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Updated Tuesday, January 29, 2013 at 09:47 AM

New Microsoft Office: in the cloud or traditional software

By Janet I. Tu
Seattle Times technology reporter

Microsoft is expected to release its newest version of Office on Tuesday — its latest in a recent line of big-deal launches.

The launch — which the official Office Twitter account teased Monday by referring to a Tuesday event in New York City — marks a big change in how many consumers will buy Office, a suite of programs for work such as word processing, spreadsheets and presentations.

While people will still be able to buy the program by downloading it or by purchasing a software package at a store, the run-up to its release indicated Microsoft is clearly pushing a new subscription model for Office.

Under this new model, people would pay a subscription price to access Office online — what Microsoft is calling Office 365.

For instance, a customer would pay $8.33 a month for the Home Premium version, which allows the person to use Office on up to five PCs or Macs.

A user’s content is then, by default, automatically stored in SkyDrive, Microsoft’s personal cloud offering — meaning it can be easily accessed whether using a PC or Mac or a Windows tablet or phone. (Users can also choose to store their content on their local drive.)

As long as customers keep paying for a subscription, they will automatically get updates and the newest features as they come out.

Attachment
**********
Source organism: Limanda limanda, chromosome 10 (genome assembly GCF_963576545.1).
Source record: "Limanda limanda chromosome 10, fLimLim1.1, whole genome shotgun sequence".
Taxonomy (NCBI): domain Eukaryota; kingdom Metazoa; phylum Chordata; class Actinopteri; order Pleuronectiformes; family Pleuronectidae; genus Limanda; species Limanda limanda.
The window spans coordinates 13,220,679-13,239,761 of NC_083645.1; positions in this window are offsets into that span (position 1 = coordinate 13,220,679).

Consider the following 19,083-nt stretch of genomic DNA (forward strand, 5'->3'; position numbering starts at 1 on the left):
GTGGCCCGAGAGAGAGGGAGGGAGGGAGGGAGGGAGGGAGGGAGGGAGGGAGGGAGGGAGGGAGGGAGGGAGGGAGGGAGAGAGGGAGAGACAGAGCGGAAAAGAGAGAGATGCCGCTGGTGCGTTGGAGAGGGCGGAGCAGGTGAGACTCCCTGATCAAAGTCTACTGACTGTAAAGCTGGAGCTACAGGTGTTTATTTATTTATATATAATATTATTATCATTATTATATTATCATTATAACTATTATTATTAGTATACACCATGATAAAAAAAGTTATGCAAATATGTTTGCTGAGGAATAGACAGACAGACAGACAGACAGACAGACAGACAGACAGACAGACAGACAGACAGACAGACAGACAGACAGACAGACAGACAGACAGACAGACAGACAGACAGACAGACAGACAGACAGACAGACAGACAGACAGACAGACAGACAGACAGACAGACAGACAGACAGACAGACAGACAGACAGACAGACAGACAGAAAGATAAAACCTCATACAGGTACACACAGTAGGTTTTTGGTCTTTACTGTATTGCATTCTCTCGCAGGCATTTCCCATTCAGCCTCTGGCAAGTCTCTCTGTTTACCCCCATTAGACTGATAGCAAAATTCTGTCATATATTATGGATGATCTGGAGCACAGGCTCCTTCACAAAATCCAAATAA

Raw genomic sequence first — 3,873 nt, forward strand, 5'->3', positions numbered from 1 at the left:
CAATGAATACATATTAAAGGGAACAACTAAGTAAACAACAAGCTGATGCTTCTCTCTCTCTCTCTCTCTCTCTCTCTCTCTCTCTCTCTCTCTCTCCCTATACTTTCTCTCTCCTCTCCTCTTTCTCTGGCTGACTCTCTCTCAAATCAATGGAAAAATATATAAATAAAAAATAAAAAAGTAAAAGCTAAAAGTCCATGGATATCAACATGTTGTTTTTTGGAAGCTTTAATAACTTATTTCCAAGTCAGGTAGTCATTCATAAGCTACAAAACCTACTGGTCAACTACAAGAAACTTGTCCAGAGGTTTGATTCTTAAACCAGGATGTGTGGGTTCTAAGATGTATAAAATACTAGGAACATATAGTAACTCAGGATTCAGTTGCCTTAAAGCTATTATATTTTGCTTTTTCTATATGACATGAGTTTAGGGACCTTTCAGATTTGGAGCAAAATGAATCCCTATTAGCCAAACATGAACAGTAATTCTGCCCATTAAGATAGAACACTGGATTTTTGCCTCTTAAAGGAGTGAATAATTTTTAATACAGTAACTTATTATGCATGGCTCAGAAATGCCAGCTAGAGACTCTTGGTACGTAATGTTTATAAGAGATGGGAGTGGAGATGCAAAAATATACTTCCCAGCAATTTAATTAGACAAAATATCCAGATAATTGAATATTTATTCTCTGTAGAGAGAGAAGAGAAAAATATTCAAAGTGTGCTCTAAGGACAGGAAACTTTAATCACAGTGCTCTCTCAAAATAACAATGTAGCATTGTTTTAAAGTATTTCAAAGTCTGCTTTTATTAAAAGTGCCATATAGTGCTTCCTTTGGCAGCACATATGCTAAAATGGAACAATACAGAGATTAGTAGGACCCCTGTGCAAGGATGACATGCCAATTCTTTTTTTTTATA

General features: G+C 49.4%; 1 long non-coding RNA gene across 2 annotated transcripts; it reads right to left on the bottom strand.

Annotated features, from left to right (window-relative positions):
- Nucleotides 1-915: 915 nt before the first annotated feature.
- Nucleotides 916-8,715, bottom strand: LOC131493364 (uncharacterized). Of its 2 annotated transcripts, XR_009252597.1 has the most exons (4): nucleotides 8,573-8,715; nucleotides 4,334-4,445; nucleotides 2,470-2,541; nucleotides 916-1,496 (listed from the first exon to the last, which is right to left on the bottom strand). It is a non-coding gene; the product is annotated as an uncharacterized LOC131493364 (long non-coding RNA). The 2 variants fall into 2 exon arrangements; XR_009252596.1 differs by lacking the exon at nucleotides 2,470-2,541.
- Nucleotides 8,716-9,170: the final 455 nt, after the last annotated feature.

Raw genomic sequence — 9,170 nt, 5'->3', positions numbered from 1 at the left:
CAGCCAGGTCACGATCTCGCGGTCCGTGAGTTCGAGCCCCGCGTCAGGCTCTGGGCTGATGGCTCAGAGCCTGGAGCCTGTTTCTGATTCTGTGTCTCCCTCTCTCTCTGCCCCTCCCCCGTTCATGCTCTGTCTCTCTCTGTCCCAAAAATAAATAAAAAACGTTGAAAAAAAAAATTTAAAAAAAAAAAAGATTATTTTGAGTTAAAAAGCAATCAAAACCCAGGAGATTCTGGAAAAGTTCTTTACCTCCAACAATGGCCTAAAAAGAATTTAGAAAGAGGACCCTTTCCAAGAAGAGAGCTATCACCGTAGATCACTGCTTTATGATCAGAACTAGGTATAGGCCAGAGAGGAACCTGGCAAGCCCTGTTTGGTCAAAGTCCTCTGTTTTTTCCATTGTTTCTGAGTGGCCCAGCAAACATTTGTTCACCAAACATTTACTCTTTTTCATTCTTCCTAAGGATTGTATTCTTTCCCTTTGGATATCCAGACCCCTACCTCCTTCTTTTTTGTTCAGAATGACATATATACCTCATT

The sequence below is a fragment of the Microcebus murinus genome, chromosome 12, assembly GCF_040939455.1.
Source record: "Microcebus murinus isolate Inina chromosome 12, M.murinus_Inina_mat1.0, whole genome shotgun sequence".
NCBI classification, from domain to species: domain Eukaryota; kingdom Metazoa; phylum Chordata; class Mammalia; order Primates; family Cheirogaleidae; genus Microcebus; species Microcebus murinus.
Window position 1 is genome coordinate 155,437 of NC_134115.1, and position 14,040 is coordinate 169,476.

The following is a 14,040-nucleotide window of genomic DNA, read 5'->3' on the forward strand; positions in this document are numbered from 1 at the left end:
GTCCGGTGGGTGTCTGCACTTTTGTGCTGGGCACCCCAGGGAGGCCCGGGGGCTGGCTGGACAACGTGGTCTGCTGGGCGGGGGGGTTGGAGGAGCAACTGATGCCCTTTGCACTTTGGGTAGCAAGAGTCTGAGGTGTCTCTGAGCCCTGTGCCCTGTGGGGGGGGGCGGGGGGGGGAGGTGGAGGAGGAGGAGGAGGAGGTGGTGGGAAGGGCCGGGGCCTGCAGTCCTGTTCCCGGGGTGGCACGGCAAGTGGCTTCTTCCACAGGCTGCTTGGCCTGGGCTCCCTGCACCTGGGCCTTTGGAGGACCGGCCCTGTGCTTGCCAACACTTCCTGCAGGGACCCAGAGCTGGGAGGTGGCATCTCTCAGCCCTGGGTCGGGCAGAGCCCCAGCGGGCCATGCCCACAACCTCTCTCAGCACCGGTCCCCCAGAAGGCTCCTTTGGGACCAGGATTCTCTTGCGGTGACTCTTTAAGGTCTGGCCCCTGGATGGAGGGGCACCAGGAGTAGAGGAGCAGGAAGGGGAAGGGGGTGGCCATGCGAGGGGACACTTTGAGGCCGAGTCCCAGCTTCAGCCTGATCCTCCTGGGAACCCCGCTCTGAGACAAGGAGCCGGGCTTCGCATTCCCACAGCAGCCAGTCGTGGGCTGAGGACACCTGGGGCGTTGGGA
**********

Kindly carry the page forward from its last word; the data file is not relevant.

In contrast, the traditional software package — what Microsoft is referring to as Office 2013 — will be priced at $139.99 for the Home & Student version and $219.99 for the Home & Business version, and is licensed for use on only one device.

It’s part of Microsoft’s move toward becoming more of a devices-and-services company in which people pay for devices (such as tablets, smartphones and PCs) that will run programs and applications largely available as online services.

“For some people, that could be a hangup — for the near term,” said Wes Miller, an analyst with the independent research firm Directions on Microsoft.

Consumers will have to decide which model makes economic sense for them.

“The more you use Office, the more PCs you have, and the more frequently you upgrade, the more this [the subscription model] makes sense,” said Miller.

Another big change people will have to get used to is the different user interface, said Miller, who’s been using the newest version of Office, which has been available to volume-licensing customers and to those who subscribe to certain Microsoft software-development and IT-support programs.

The new Office design echoes that of Windows 8: flatter, with cleaner lines and fewer borders. It’s also more touch-friendly, with menu icons that are slightly bigger and more widely spaced apart, Miller said.

Overall, one of the things he found most useful, Miller said, was the automatic syncing.

In this feature, users create a document on one machine and automatically have it saved to SkyDrive. In turn, other users can then access documents from other machines or work on it with others in a group via SharePoint, Microsoft’s collaboration software.

Janet I. Tu: 206-464-2272 or jtu@seattletimes.com. On Twitter @janettu


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